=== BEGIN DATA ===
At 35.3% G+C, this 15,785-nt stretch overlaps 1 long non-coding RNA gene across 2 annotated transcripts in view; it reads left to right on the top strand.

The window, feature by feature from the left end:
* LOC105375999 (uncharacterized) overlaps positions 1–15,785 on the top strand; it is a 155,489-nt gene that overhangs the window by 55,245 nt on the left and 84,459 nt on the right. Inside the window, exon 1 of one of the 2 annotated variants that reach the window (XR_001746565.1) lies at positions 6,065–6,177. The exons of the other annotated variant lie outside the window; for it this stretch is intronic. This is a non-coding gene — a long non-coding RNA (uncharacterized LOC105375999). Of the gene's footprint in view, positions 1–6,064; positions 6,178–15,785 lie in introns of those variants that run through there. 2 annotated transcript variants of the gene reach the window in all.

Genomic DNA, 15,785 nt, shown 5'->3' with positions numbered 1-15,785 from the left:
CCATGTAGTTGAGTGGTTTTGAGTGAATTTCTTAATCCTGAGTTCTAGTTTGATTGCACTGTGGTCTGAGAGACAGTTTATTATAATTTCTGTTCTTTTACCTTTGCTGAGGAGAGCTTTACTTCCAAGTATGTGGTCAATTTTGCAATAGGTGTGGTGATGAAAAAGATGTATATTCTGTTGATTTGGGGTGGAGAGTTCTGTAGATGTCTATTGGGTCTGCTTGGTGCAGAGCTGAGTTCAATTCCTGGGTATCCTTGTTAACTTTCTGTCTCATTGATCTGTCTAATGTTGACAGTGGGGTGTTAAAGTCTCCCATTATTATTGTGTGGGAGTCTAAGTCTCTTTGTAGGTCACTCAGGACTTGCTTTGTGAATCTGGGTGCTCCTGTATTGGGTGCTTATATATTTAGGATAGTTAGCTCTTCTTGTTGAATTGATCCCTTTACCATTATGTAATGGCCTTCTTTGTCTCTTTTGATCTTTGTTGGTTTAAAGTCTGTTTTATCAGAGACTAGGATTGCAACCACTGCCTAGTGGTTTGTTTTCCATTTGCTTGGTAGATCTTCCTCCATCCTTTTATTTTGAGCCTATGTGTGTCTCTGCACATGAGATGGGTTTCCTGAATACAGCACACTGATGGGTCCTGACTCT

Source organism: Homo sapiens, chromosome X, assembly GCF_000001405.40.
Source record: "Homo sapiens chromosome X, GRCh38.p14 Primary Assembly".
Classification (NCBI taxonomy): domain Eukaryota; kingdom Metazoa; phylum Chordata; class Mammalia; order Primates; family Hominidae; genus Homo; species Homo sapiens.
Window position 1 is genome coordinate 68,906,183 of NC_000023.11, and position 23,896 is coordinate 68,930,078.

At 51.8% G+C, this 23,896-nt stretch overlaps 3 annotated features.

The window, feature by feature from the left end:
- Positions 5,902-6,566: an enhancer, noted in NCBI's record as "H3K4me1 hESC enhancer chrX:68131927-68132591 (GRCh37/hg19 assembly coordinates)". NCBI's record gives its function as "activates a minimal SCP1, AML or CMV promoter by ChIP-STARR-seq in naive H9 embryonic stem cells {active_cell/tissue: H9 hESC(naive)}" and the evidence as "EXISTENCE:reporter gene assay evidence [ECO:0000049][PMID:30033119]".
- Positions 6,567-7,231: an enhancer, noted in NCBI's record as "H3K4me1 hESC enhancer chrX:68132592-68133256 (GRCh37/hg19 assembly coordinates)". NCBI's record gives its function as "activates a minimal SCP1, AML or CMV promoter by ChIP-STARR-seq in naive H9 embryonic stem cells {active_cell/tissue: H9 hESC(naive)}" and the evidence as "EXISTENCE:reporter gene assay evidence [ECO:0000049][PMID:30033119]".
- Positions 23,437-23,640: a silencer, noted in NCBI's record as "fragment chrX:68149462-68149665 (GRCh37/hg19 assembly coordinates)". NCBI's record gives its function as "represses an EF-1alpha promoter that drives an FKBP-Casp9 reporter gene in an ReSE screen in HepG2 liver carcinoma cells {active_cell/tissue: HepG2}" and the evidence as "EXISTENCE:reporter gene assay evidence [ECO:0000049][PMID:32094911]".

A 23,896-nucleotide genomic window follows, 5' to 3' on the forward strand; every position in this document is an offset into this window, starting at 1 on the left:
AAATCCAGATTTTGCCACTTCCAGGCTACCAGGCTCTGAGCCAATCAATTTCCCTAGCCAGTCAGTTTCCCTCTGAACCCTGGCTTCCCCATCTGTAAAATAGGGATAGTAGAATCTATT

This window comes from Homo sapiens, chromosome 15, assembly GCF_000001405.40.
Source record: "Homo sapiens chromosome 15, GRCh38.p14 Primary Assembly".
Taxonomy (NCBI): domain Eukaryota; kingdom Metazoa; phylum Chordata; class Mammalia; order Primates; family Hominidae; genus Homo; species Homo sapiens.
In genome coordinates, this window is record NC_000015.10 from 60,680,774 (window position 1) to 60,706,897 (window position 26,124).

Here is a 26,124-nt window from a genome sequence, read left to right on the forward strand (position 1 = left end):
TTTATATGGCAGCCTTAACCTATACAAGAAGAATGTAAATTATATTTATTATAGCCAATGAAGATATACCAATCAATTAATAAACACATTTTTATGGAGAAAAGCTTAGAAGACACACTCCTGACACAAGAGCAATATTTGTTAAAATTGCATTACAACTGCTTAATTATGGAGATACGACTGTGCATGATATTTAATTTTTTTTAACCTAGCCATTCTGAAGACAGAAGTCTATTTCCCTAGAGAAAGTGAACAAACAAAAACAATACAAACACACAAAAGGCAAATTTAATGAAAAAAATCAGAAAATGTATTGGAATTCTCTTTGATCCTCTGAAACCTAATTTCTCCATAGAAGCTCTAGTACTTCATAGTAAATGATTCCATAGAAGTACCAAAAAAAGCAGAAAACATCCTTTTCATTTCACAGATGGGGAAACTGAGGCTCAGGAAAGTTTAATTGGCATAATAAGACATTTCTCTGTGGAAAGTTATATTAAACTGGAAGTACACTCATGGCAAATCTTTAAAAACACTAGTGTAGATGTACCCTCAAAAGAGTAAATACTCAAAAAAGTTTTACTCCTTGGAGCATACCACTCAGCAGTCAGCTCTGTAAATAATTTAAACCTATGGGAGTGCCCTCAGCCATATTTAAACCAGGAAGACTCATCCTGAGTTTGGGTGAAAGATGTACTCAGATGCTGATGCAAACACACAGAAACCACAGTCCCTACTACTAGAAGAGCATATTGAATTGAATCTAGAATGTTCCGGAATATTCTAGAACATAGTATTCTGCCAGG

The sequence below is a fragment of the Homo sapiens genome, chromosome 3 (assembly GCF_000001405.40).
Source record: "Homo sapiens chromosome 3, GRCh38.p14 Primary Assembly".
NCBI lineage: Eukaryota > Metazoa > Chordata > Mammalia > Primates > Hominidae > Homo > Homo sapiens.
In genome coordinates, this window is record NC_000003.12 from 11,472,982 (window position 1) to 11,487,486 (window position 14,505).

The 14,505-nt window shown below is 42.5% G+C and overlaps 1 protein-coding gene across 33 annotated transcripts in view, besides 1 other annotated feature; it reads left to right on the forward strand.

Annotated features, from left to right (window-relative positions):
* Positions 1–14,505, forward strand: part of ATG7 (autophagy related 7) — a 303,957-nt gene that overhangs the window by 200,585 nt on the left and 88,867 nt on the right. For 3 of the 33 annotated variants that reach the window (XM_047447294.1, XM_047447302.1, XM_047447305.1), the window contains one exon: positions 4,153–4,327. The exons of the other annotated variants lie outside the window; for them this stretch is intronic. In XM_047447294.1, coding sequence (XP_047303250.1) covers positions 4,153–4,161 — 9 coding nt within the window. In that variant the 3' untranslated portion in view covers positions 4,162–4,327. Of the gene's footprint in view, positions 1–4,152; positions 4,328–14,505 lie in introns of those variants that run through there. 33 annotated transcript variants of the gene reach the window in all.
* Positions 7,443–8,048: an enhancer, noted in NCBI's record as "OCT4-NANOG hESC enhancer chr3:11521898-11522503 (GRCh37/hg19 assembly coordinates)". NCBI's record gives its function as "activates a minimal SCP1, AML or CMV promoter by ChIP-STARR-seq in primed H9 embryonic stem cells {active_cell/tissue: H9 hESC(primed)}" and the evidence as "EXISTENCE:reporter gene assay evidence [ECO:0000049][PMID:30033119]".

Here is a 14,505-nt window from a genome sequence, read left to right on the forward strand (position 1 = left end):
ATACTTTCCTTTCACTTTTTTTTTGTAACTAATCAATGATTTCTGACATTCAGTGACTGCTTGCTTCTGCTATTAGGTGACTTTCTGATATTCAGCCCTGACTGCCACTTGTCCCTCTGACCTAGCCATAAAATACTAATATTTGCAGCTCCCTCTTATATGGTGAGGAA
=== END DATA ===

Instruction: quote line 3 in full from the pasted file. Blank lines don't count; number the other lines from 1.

* LOC105375999 (uncharacterized) overlaps positions 1–15,785 on the top strand; it is a 155,489-nt gene that overhangs the window by 55,245 nt on the left and 84,459 nt on the right. Inside the window, exon 1 of one of the 2 annotated variants that reach the window (XR_001746565.1) lies at positions 6,065–6,177. The exons of the other annotated variant lie outside the window; for it this stretch is intronic. This is a non-coding gene — a long non-coding RNA (uncharacterized LOC105375999). Of the gene's footprint in view, positions 1–6,064; positions 6,178–15,785 lie in introns of those variants that run through there. 2 annotated transcript variants of the gene reach the window in all.